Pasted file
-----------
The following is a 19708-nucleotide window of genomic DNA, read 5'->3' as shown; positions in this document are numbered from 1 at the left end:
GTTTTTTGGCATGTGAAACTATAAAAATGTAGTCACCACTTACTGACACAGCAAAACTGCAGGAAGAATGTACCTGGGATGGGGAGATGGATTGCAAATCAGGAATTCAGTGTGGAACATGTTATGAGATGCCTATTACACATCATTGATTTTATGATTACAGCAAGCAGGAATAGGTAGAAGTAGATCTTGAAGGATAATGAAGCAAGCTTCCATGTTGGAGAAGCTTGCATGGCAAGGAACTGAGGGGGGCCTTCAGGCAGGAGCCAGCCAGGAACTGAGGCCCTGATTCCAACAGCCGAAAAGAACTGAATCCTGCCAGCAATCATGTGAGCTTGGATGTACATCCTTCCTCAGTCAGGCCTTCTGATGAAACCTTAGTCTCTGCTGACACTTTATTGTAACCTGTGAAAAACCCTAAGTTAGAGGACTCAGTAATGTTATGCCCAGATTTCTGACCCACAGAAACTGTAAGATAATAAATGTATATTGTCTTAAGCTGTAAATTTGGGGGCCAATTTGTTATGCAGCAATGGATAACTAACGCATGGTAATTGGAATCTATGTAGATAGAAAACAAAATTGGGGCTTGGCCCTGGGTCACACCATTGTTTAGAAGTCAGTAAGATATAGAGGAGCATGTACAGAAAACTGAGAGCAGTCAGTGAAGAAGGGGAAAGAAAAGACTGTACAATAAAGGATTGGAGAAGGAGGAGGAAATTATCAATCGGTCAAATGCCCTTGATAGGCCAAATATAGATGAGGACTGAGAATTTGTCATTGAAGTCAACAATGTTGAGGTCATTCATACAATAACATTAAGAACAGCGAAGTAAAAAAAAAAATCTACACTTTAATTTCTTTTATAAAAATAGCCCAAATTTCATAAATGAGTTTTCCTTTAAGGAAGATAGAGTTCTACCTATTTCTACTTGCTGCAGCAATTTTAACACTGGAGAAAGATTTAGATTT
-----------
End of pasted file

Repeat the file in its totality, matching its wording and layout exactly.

The following is a 19708-nucleotide window of genomic DNA, read 5'->3' as shown; positions in this document are numbered from 1 at the left end:
GTTTTTTGGCATGTGAAACTATAAAAATGTAGTCACCACTTACTGACACAGCAAAACTGCAGGAAGAATGTACCTGGGATGGGGAGATGGATTGCAAATCAGGAATTCAGTGTGGAACATGTTATGAGATGCCTATTACACATCATTGATTTTATGATTACAGCAAGCAGGAATAGGTAGAAGTAGATCTTGAAGGATAATGAAGCAAGCTTCCATGTTGGAGAAGCTTGCATGGCAAGGAACTGAGGGGGGCCTTCAGGCAGGAGCCAGCCAGGAACTGAGGCCCTGATTCCAACAGCCGAAAAGAACTGAATCCTGCCAGCAATCATGTGAGCTTGGATGTACATCCTTCCTCAGTCAGGCCTTCTGATGAAACCTTAGTCTCTGCTGACACTTTATTGTAACCTGTGAAAAACCCTAAGTTAGAGGACTCAGTAATGTTATGCCCAGATTTCTGACCCACAGAAACTGTAAGATAATAAATGTATATTGTCTTAAGCTGTAAATTTGGGGGCCAATTTGTTATGCAGCAATGGATAACTAACGCATGGTAATTGGAATCTATGTAGATAGAAAACAAAATTGGGGCTTGGCCCTGGGTCACACCATTGTTTAGAAGTCAGTAAGATATAGAGGAGCATGTACAGAAAACTGAGAGCAGTCAGTGAAGAAGGGGAAAGAAAAGACTGTACAATAAAGGATTGGAGAAGGAGGAGGAAATTATCAATCGGTCAAATGCCCTTGATAGGCCAAATATAGATGAGGACTGAGAATTTGTCATTGAAGTCAACAATGTTGAGGTCATTCATACAATAACATTAAGAACAGCGAAGTAAAAAAAAAAATCTACACTTTAATTTCTTTTATAAAAATAGCCCAAATTTCATAAATGAGTTTTCCTTTAAGGAAGATAGAGTTCTACCTATTTCTACTTGCTGCAGCAATTTTAACACTGGAGAAAGATTTAGATTT